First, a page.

Stop Blaming the Mortgage Stress Test!
We’re getting a little tired of the constant whining about the Stress Test on social media and how it has destroyed real estate. It’s exhausting. Realtors, bankers, brokers, etc., need to step back and focus on what’s best for the client, first and foremost.
Prices have skyrocketed and have become harshly unattainable to locals in many markets across the country. A slowdown in the market and a correction in prices would be painful in the short term; particularly, for commission based professionals, however, would be better for consumers and ultimately everyone (commission based and not) over the long term.
Lower prices translate into increased affordability and a more sustainable property market, economy and overall community. Mortgage underwriting practices have flirted with both extremes over the last 10-15 years. Consistency, naturally, would have been the most effective strategy, granted that’s hard to achieve when people have their money goggles on.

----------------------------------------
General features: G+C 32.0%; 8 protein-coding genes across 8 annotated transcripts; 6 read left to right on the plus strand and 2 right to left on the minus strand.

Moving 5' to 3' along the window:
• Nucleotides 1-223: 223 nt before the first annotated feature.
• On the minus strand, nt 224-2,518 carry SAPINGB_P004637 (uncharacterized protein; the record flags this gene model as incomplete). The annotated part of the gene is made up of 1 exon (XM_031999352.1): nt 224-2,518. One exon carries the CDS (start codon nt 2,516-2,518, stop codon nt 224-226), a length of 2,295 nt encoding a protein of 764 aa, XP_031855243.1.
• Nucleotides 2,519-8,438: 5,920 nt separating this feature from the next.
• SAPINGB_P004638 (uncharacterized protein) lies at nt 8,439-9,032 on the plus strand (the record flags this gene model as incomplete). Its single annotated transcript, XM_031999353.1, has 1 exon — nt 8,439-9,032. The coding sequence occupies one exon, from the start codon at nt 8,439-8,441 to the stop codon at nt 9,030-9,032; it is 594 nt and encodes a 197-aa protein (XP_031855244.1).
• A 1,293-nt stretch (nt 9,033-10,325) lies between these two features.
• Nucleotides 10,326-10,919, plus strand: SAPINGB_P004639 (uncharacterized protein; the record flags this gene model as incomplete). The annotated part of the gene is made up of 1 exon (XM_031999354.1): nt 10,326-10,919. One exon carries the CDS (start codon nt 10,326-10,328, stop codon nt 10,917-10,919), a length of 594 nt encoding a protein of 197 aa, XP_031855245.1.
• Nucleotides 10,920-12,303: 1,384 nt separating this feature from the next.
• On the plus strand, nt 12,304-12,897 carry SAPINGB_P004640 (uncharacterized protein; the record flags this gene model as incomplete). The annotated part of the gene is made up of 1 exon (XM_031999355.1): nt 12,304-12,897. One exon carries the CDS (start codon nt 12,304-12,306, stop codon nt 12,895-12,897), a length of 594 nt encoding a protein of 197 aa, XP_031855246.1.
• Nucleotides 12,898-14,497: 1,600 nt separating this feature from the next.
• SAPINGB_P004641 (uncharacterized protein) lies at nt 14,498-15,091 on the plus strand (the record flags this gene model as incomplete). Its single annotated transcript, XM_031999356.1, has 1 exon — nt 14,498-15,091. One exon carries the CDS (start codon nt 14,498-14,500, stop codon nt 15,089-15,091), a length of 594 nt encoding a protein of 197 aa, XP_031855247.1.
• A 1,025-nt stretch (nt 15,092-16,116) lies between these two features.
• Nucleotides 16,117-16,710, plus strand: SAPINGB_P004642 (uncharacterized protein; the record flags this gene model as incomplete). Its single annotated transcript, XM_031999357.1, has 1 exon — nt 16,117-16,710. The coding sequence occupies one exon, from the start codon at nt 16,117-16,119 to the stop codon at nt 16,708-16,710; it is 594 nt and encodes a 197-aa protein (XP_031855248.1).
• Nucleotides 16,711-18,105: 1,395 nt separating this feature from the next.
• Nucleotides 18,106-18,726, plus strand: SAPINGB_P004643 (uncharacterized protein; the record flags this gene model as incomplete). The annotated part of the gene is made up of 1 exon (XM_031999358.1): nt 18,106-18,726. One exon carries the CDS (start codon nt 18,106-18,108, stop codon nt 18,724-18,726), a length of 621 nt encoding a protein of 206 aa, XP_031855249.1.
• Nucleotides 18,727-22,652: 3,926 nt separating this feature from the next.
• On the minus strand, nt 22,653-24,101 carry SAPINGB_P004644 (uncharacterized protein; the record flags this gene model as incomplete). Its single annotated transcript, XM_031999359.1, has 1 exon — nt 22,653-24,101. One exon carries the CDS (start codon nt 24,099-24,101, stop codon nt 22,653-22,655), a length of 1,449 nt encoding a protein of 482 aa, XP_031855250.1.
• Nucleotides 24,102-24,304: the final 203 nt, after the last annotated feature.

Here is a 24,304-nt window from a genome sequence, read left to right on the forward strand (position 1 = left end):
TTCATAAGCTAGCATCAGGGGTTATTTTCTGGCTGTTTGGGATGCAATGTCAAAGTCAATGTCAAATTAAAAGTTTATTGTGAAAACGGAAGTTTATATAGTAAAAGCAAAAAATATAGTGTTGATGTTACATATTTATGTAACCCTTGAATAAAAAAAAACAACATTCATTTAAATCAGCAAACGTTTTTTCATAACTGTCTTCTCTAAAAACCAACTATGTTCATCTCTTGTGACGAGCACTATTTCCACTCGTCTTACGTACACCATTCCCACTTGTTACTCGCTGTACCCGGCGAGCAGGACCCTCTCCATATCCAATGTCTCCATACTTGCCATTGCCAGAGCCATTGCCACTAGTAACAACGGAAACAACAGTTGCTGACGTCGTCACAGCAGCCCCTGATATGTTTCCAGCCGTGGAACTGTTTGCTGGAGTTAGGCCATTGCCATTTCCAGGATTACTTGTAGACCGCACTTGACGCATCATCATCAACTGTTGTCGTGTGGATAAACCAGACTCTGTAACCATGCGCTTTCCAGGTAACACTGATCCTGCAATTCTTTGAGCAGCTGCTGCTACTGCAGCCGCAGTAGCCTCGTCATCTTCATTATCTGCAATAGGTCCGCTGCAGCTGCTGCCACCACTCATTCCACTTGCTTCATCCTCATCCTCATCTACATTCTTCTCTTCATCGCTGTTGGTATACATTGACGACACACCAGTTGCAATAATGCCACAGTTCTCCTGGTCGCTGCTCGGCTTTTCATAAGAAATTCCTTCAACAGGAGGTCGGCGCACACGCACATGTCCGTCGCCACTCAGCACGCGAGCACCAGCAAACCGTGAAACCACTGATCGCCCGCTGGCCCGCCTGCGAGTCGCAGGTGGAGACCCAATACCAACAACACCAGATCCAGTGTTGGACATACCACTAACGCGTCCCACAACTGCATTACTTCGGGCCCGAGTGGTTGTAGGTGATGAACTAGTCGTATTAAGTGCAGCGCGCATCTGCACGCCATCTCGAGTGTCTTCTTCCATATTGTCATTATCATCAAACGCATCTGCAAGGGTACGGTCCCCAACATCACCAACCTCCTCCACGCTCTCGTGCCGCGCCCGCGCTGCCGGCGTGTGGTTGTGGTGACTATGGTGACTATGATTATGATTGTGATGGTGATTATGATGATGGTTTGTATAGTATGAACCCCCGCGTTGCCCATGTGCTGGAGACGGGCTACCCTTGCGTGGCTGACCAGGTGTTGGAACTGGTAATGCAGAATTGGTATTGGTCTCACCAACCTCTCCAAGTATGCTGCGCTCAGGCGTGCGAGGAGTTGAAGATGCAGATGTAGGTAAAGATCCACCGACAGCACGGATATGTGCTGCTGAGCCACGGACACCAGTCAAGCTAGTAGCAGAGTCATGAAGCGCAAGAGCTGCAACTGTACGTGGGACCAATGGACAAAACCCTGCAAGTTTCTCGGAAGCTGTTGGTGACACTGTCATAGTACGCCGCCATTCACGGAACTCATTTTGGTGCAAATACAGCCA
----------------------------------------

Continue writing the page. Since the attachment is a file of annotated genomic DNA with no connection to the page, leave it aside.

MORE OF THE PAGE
The Stress Test Is An Easy Scapegoat
The Stress Test is an easy scapegoat, without a doubt. But, it’s not the cause of the current slowdown. In fact, its impact pales in comparison to other factors. Canadian real estate has been on an unsustainable tear over the last decade because of financial innovation, the interconnectivity of financial markets, globalization, foreign investment, sub prime lending, migration, micro and macro economic forces, loose underwriting, and so forth. You can’t single out the Stress Test – it makes no sense.
Clearly, as a mortgage brokerage, we want people to get more mortgages too. After all, that’s how we make money, pay our staff, and feed our families! But, without the Stress Test, marginal borrowers are basically a ticking time bomb. They are hyper sensitive to any nominal fluctuation upwards in rate – and rates have been extremely low for a long time. Trust us, we want people to qualify too, it’s just we want to see it done properly and in a sustainable fashion. Wouldn’t you rather see lower prices, healthier markets and actual affordability?